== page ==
49. There are other discrepancies between the evidence of the Appellant and his sister. Mrs Seal said also that her mother had become a Jehovah's witness but that she had ceased to be so although she did not say when. This is contrary to the Appellant's evidence that he was not aware of any member of his family ever changing religion which is surprising given the relatively small gap in their ages and it appears also (and Mrs Seal has not denied the contents of the letters written on her behalf by the RLC that her father was imprisoned and subsequently killed) and again there is no mention of this. Even allowing for the fact that she was a minor at the time , there are a substantial number of differences in what she appears to have set out as her asylum claim and what is now put forward and what is put forward by the Applicant.

50.Further discrepancies arise between the evidence of the Appellants and his sister. He says that she was in contact with him wen he was in Italy. She says that he was not. We consider that these discrepancies have not been adequately explained.

51. We consider the Appellant's account of the raid on his home makes little sense in the context of his evidence that this was the sole meeting arranged at his house and that it was done without the knowledge of his parents. It is implicit in the Appellant's evidence that arrangements were put in place for the meeting which, if he was to be sure that his mother was not there, is predicted in his knowing that she would be out at a specified time and, for some period otherwise he would not have been able to fix a date and time for the meeting to take place without his mother being there. We find it improbable that he would not have known where she was going or have some indication of when she was going or how long she was going out for were, if he knew, as he must, that she was away for a specified time.

52.We note that evidence that is common for people in Eritrea to stay in school for longer than what might otherwise be necessary partly because they start education late, partly because they have to repeat years and partly also because of the incentive to remain in school to avoid military service.

53 We consider, given the unchallenged evidence of Mr. Seal in the correspondence passing between him, UNHCR and the British Embassy in Addis Ababa, that the Appellant was in Ethiopia in 2007. His evidence of other matters is dependant to a considerable extent on what he has been told by the Appellant and his sister. He was dependant on their evidence for knowing when the Appellant left Eritrea and went to Ethiopia.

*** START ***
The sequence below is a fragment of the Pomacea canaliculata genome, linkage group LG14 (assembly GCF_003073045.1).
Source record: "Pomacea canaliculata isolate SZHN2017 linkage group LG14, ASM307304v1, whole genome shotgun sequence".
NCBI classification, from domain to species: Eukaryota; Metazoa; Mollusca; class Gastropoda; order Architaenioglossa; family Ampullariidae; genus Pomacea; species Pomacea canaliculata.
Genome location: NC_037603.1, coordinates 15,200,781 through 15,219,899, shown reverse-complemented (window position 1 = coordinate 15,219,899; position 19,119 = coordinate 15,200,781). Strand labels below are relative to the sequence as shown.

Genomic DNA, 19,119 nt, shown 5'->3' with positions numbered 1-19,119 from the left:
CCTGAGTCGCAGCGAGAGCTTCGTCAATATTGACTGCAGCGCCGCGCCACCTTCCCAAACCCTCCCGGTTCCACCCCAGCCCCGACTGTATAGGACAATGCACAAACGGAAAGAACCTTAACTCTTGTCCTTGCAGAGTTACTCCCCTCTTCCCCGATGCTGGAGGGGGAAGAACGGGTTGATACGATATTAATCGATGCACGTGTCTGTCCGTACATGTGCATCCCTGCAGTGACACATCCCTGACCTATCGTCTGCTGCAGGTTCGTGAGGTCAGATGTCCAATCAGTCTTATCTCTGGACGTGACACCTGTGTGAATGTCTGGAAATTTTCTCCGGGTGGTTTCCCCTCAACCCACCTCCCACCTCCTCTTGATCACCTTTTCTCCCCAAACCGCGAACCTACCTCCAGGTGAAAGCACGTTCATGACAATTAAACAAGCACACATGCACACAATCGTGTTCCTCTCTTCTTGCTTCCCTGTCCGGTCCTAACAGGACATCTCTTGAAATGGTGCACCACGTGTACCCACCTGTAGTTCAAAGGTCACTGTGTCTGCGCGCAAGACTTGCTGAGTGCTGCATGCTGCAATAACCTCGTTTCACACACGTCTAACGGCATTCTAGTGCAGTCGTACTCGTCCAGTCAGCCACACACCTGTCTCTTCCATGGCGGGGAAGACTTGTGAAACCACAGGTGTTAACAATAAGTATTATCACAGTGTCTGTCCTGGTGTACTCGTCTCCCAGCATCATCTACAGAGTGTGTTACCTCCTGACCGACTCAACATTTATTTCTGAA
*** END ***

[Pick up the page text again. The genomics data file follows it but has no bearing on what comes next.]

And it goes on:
54.We have no reason to doubt Mr Haile Kidaneariam's evidence that the Appellant has attended Pentecostal services, nor that the Appellants knowledge of the Pentecostal community in Ethiopia/Eritrea was detailed and that he has been involved with the church or some time, attending prayer meetings and offering other assistance to the church.

55.We have considered the documents said to show that a fine was paid in respect of the Appellant left Eritrea unlawfully, but in line with the principles set out in Tanvir Ahmed we have considered these in the round, and we note that they were issued some years after it was said that the Appellant left Eritrea, and for the date on which he did so, we are dependant upon his evidence and that of his sister.

56.Taking all these factors into account and viewing the evidence as a whole, we find that the credibility of the Appellant and his sister is wholly undermined by the serious, unexplained discrepancies in their testimony which goes to the core of the Appellant's claim and, for that matter, his sister's initial claim for asylum. We consider that their accounts of their family and when the Appellant went to Ethiopia are so different, that considerable doubt is cast on both of their accounts, but we bear in ind that the Respondent has conceded that they are related.

57.We find that the evidence of the Appellant and his sister is undermined to such an extent that we do not accept that the Appellant left Eritrea unlawfully. We are dependant upon their evidence as to when he did so, and at what age. Other than the evidence placing the Appellant in Ethiopia in 2007, we are dependant on either evidence to establish the timeline of the Appellants claim. We bear in mind also that it is for the Appellant to show that he left Eritrea illegally; the fact that as noted above, it is difficult to do so does not remove the need to show that he did so. See GM, YT and MY (Eritrea) -v- SSHD [2008] EWCA Civ 833. In this case, we have found both the Appellant and his sister's evidence to be wholly undermined. We do not accept that the Appellant's knowledge of the Pentecostal Church in Eritrea is knowledge of his presence there. As Mr Kidanemariam said, the churches in Ethiopia are, as one would expect, closely involved with churches in Eritrea; it is inevitable that...